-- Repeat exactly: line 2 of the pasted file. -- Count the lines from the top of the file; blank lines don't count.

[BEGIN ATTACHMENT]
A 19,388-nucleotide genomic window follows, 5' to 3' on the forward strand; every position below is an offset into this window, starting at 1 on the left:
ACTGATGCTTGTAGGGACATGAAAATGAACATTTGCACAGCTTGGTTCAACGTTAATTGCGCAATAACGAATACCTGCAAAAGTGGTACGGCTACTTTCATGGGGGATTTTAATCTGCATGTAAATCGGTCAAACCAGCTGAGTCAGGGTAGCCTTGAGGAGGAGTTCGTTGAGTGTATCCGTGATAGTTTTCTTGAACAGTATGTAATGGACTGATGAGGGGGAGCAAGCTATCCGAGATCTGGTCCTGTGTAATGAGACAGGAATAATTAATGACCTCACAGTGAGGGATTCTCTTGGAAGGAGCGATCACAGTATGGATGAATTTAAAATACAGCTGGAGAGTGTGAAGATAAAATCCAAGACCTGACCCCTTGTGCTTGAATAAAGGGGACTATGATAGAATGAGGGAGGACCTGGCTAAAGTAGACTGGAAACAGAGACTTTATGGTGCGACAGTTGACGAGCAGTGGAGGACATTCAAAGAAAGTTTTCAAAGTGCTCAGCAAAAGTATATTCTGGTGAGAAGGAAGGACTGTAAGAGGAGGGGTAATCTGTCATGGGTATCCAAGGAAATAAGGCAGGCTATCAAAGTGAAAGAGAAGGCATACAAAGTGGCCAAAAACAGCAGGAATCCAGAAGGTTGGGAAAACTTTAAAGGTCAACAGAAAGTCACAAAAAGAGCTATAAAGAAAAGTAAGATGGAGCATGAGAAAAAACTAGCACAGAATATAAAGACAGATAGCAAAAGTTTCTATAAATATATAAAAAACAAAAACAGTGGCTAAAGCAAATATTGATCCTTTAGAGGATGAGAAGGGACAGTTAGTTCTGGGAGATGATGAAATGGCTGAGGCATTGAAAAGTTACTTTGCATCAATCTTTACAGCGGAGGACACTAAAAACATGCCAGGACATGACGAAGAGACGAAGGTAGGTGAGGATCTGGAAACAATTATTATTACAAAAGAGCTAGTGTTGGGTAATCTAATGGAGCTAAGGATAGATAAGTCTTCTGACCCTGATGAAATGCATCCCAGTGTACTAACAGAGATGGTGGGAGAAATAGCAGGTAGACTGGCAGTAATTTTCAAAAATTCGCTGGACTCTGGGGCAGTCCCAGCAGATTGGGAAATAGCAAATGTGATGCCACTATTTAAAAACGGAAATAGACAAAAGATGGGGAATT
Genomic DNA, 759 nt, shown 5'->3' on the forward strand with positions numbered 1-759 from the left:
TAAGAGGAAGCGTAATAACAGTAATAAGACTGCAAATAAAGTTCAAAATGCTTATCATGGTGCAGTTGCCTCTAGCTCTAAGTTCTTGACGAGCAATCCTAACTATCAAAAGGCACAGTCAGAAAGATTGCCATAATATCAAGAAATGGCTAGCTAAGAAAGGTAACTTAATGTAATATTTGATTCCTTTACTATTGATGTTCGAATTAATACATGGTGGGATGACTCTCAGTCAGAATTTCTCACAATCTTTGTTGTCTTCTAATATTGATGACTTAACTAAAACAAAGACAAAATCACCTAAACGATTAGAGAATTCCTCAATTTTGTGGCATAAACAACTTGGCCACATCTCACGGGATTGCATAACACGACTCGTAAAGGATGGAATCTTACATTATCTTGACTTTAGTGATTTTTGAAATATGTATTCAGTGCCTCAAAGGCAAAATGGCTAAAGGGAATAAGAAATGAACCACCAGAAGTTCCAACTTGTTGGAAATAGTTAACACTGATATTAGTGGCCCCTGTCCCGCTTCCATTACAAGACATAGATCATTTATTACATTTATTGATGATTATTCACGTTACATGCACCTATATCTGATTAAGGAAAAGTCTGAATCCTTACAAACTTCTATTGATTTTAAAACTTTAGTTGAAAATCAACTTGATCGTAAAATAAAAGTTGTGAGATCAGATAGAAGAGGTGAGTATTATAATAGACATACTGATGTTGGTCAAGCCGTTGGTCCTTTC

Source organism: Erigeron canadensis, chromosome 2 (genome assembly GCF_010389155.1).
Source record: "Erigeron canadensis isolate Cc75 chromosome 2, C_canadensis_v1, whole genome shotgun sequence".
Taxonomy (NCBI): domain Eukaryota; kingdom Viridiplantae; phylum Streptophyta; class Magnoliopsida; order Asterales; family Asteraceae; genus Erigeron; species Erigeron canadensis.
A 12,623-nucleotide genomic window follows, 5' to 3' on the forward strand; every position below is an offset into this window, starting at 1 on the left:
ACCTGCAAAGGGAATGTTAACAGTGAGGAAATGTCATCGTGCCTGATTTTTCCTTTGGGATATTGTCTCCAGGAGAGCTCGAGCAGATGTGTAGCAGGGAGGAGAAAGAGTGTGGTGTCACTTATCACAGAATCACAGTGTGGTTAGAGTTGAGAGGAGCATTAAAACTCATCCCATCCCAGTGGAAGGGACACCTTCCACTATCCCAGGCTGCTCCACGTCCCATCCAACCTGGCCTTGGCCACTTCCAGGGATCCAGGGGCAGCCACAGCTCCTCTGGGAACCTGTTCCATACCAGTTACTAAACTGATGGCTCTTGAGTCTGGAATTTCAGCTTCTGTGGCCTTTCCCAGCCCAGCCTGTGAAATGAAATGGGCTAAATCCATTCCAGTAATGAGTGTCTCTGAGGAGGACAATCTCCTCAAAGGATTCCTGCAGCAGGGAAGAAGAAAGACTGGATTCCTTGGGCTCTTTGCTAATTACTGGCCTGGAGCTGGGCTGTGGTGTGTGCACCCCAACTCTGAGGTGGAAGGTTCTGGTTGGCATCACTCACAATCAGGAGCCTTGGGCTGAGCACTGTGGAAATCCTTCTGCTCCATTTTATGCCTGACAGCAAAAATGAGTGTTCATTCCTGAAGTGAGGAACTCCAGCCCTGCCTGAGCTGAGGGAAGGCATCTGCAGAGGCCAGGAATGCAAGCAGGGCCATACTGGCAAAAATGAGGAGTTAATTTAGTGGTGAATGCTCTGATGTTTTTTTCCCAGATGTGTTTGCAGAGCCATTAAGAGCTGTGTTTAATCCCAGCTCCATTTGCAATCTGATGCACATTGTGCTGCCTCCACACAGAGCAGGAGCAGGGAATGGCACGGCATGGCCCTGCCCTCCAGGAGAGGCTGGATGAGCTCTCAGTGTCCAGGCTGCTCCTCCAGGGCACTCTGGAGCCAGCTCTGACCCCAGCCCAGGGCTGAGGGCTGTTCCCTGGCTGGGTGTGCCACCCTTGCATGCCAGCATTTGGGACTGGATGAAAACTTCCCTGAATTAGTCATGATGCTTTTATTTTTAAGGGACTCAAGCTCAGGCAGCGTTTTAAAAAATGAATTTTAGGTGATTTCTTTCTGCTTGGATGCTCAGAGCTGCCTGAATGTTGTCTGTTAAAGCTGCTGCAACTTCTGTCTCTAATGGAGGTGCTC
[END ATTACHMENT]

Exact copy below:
ACTGATGCTTGTAGGGACATGAAAATGAACATTTGCACAGCTTGGTTCAACGTTAATTGCGCAATAACGAATACCTGCAAAAGTGGTACGGCTACTTTCATGGGGGATTTTAATCTGCATGTAAATCGGTCAAACCAGCTGAGTCAGGGTAGCCTTGAGGAGGAGTTCGTTGAGTGTATCCGTGATAGTTTTCTTGAACAGTATGTAATGGACTGATGAGGGGGAGCAAGCTATCCGAGATCTGGTCCTGTGTAATGAGACAGGAATAATTAATGACCTCACAGTGAGGGATTCTCTTGGAAGGAGCGATCACAGTATGGATGAATTTAAAATACAGCTGGAGAGTGTGAAGATAAAATCCAAGACCTGACCCCTTGTGCTTGAATAAAGGGGACTATGATAGAATGAGGGAGGACCTGGCTAAAGTAGACTGGAAACAGAGACTTTATGGTGCGACAGTTGACGAGCAGTGGAGGACATTCAAAGAAAGTTTTCAAAGTGCTCAGCAAAAGTATATTCTGGTGAGAAGGAAGGACTGTAAGAGGAGGGGTAATCTGTCATGGGTATCCAAGGAAATAAGGCAGGCTATCAAAGTGAAAGAGAAGGCATACAAAGTGGCCAAAAACAGCAGGAATCCAGAAGGTTGGGAAAACTTTAAAGGTCAACAGAAAGTCACAAAAAGAGCTATAAAGAAAAGTAAGATGGAGCATGAGAAAAAACTAGCACAGAATATAAAGACAGATAGCAAAAGTTTCTATAAATATATAAAAAACAAAAACAGTGGCTAAAGCAAATATTGATCCTTTAGAGGATGAGAAGGGACAGTTAGTTCTGGGAGATGATGAAATGGCTGAGGCATTGAAAAGTTACTTTGCATCAATCTTTACAGCGGAGGACACTAAAAACATGCCAGGACATGACGAAGAGACGAAGGTAGGTGAGGATCTGGAAACAATTATTATTACAAAAGAGCTAGTGTTGGGTAATCTAATGGAGCTAAGGATAGATAAGTCTTCTGACCCTGATGAAATGCATCCCAGTGTACTAACAGAGATGGTGGGAGAAATAGCAGGTAGACTGGCAGTAATTTTCAAAAATTCGCTGGACTCTGGGGCAGTCCCAGCAGATTGGGAAATAGCAAATGTGATGCCACTATTTAAAAACGGAAATAGACAAAAGATGGGGAATT